Combined, scientists spend nearly 70 million hours peer reviewing manuscripts for scholarly journals every year, a new report says. But too much of the onus rests on researchers in wealthy countries, according to the report by the company Publons—based in London and Wellington—which enables researchers to track and claim credit for the peer reviews they perform.
The uneven workload could lead to overburdened reviewers and subpar reports, says Tom Culley, marketing director at Publons. “We need more people to spend time on peer review and to have the right incentives, recognition, and rewards for doing so.”
Publons analyzed millions of referee reports uploaded by its approximately 400,000 users, extracting information such as reviewers’ locations and the length of their reports. It used information from the Web of Science, which indexes more than 20,000 journals, and ScholarOne, a peer-review management platform, to extrapolate beyond Publons’s database. (All three companies—Publons, Web of Science, and ScholarOne—are owned by Clarivate Analytics in Philadelphia, Pennsylvania. Publons released the report on peer review—which wasn’t peer reviewed—on 7 September.
Researchers in the United States, for instance, conducted 33% of all reviews while contributing only 25% in a sample of more than 14 million published papers. Meanwhile, researchers in China reviewed 8.8% of the papers while publishing 14%, and those in Brazil reviewed 2.6% and authored 2.1%. However, China, for one, is catching up in peer review. “We project that China could be contributing as much peer review as the U.S. by 2024,” Culley says.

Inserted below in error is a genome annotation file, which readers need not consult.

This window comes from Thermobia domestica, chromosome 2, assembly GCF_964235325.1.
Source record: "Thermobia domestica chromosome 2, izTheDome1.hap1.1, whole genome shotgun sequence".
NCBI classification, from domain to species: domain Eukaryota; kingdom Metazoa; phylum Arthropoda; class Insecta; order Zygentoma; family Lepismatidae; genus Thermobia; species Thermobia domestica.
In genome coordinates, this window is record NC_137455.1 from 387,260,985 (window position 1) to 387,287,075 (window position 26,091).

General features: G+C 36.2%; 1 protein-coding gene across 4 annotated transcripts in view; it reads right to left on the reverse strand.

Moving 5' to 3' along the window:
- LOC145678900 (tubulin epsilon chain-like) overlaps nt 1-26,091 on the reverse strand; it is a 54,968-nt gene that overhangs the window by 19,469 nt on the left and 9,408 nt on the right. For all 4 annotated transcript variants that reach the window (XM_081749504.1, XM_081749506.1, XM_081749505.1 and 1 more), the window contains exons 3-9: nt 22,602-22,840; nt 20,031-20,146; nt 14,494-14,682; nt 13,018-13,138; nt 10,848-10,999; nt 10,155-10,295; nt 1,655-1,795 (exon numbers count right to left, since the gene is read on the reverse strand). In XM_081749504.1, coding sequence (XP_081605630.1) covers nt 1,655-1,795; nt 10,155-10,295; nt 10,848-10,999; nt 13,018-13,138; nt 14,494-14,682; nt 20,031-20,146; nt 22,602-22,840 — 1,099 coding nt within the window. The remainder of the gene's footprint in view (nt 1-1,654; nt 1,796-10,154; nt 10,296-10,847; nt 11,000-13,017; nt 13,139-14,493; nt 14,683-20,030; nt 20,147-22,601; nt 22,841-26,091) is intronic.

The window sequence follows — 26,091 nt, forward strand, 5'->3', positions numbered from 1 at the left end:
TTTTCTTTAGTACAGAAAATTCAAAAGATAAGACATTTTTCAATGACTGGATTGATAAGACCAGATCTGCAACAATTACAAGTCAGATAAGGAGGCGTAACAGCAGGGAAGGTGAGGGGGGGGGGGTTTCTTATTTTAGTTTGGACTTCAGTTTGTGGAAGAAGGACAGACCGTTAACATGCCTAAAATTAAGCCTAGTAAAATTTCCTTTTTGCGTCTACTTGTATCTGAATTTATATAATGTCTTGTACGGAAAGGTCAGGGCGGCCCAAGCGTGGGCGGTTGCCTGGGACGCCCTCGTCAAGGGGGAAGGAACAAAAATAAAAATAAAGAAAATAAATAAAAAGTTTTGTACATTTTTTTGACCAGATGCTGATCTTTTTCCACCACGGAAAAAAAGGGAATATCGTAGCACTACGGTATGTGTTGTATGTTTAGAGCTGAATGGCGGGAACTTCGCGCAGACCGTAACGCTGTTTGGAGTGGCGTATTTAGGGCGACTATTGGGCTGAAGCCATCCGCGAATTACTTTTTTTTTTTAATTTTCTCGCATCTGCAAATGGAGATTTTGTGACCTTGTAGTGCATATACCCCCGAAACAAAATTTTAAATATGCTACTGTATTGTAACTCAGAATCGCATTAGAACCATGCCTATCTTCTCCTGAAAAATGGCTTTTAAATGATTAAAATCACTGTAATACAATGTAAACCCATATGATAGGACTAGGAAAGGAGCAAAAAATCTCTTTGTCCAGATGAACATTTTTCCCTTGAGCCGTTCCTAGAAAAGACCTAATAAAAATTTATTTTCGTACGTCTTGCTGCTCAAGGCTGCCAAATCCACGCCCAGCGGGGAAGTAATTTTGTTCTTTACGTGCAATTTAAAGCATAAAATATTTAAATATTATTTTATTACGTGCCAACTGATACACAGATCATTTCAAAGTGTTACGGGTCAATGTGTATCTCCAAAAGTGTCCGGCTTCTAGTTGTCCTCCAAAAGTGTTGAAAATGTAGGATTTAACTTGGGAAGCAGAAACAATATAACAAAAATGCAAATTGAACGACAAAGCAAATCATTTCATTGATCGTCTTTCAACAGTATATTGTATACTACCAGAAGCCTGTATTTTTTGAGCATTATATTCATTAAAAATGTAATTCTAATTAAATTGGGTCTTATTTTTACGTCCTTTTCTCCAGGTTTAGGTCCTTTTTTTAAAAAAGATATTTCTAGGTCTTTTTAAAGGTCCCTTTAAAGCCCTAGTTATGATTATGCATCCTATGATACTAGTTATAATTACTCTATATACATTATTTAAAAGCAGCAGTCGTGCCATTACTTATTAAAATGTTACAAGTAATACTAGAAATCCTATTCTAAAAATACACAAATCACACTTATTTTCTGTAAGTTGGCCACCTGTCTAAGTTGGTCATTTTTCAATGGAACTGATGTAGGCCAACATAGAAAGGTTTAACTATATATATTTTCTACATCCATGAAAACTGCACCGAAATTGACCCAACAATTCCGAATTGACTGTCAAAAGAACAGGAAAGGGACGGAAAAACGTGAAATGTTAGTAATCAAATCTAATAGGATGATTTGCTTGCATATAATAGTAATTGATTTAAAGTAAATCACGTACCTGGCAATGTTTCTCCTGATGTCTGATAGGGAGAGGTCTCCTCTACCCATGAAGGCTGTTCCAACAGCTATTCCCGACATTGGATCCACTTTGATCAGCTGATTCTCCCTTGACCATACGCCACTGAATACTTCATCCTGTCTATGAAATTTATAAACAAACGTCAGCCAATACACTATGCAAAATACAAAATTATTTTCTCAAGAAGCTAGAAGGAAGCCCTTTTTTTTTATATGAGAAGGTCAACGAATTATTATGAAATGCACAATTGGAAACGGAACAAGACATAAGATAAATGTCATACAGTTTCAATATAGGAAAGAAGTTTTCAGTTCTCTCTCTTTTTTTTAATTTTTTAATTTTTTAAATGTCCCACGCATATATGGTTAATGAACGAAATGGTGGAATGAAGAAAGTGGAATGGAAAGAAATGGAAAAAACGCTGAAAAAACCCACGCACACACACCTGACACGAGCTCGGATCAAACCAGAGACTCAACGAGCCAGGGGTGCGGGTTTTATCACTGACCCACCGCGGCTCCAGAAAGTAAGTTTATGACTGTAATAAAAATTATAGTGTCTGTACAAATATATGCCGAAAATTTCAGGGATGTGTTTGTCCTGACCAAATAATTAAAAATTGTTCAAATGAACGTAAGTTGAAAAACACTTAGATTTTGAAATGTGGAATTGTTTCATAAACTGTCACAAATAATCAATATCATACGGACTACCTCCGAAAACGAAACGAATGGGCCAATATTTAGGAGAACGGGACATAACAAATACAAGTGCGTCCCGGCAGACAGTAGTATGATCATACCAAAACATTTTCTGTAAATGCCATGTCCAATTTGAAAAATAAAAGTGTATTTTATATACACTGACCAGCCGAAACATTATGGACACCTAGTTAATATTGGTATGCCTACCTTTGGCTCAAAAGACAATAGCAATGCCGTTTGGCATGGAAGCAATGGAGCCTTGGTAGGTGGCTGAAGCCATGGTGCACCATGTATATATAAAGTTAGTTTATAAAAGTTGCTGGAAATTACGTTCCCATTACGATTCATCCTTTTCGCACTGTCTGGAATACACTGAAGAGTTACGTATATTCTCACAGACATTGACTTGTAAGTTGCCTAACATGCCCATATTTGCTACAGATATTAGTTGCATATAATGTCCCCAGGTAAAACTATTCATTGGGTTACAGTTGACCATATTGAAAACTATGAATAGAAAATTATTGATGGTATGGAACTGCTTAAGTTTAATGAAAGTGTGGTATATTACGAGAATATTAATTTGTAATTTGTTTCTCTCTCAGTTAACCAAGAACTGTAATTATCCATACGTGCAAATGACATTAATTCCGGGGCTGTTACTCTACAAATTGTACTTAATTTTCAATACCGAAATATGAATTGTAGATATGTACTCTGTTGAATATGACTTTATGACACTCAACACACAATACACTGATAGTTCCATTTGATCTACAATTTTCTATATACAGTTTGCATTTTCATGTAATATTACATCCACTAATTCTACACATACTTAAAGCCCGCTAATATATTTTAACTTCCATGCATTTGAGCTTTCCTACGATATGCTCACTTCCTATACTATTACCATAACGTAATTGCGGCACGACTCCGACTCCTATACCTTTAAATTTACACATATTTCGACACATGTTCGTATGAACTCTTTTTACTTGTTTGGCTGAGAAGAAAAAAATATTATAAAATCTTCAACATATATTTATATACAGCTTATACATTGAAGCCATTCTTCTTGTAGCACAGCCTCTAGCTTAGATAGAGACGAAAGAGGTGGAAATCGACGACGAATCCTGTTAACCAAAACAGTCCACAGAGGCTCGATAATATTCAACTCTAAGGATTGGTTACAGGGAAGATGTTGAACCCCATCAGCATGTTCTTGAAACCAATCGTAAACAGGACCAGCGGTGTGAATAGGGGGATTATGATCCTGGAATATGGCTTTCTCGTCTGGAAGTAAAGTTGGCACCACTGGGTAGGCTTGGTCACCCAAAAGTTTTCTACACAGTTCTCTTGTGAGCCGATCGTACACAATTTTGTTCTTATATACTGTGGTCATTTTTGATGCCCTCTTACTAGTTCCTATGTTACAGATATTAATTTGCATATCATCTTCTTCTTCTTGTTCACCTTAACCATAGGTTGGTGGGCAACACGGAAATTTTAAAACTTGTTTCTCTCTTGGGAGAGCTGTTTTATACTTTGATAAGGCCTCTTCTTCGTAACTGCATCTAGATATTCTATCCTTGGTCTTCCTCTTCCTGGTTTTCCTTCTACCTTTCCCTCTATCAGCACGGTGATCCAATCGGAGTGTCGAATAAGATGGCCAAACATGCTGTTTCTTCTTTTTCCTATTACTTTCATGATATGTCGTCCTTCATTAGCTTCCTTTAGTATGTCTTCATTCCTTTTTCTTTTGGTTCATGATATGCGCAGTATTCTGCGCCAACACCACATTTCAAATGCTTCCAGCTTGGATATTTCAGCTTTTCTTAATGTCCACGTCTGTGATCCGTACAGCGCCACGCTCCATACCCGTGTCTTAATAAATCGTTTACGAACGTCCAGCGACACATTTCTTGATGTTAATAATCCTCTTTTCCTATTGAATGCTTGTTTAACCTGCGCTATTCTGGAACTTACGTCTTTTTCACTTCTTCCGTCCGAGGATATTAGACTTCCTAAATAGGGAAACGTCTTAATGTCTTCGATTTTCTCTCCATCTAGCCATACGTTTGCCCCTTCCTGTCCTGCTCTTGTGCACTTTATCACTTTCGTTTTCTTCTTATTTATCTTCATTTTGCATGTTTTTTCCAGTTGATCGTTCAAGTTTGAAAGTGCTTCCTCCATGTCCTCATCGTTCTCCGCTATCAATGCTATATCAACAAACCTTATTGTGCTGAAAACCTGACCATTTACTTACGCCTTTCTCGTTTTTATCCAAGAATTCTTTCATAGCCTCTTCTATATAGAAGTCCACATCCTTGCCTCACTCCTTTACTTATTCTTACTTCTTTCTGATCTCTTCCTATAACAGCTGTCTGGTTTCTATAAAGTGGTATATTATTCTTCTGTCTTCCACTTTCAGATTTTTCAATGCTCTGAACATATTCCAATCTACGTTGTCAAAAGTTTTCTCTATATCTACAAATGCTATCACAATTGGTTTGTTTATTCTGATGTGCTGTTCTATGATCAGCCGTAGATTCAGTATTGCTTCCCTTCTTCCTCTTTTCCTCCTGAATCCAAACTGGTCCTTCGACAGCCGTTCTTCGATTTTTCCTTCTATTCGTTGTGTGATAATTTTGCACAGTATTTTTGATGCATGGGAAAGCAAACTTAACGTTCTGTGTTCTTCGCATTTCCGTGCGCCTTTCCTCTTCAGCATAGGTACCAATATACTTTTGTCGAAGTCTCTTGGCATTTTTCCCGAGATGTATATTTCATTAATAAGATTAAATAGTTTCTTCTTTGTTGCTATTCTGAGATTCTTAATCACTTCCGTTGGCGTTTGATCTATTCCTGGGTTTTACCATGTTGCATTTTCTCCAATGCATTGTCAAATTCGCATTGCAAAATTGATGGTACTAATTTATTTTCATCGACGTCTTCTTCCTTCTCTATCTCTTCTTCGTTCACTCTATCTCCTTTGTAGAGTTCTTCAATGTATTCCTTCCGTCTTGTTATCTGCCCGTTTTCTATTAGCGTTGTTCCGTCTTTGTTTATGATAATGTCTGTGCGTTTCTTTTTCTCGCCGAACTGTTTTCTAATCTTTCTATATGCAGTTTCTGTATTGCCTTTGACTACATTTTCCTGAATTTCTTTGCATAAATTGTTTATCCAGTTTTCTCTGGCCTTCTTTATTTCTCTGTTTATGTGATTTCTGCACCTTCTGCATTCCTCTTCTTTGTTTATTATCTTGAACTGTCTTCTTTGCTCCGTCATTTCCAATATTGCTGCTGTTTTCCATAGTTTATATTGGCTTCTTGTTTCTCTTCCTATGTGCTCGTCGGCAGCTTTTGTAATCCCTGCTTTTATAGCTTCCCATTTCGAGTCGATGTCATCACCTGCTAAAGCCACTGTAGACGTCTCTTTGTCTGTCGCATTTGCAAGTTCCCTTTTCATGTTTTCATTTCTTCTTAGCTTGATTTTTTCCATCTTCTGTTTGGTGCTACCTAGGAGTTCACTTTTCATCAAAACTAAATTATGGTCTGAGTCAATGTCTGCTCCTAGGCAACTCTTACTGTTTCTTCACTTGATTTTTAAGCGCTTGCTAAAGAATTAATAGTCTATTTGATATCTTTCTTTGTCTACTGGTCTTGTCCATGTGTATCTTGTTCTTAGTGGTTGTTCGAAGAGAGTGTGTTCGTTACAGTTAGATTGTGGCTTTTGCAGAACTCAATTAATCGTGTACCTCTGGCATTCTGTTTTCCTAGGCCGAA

Tony Ross-Hellauer, an information scientist at the Know-Center in Graz, Austria, who was not involved with the new report, calls it a “solid piece of work.” He notes, however, that the report could improve Publons’s commercial aims by highlighting demands on peer reviewers; the firm recently released a tool that helps editors find reviewers. What’s more, Ross-Hellauer says, the report does not provide full details about its methods and reflects the biases of the samples it used. As a result, “it may be worth treating these results with caution,” he says. “I hope the authors intend to publish this as an academic article and submit it to rigorous peer review.”
Publons found that journal editors tend to turn to reviewers in their own geographic regions significantly more often than chance would predict. Because most editors live in wealthy countries, the Publons team says, many reviewers also come from those areas. “Geographical peer-review disparity is harming the development of non-Western researchers—fewer review invitations mean fewer opportunities to see the latest research trends, learn what journals are looking for in a great manuscript, make professional connections with journal editors, and develop critical analysis skills,” says Andrew Preston, managing director of Publons.
On average, referee reports by researchers in wealthy countries were twice as long as those by scientists in developing nations, the report found: 528 words compared with 250 words. Dan Morgan, publisher of the unorthodox open-access journal Collabra: Psychology, which gives referees the option of paying themselves a small fee for reviewing manuscripts, says that reports from researchers in richer countries may be longer in part because they tend to review for higher-impact journals, which often ask academics to judge manuscripts not only on how solid the science is but also how interesting the findings are.
Scholars in developing countries accept a larger percentage of requests to review manuscripts and complete them more quickly than scientists in the United States or the United Kingdom. “Perhaps this is showing that people in the established regions are suffering from a bit of reviewer fatigue,” Culley says. “If we don’t match the demand with supply of peer reviewers, then more things will slip through the cracks.”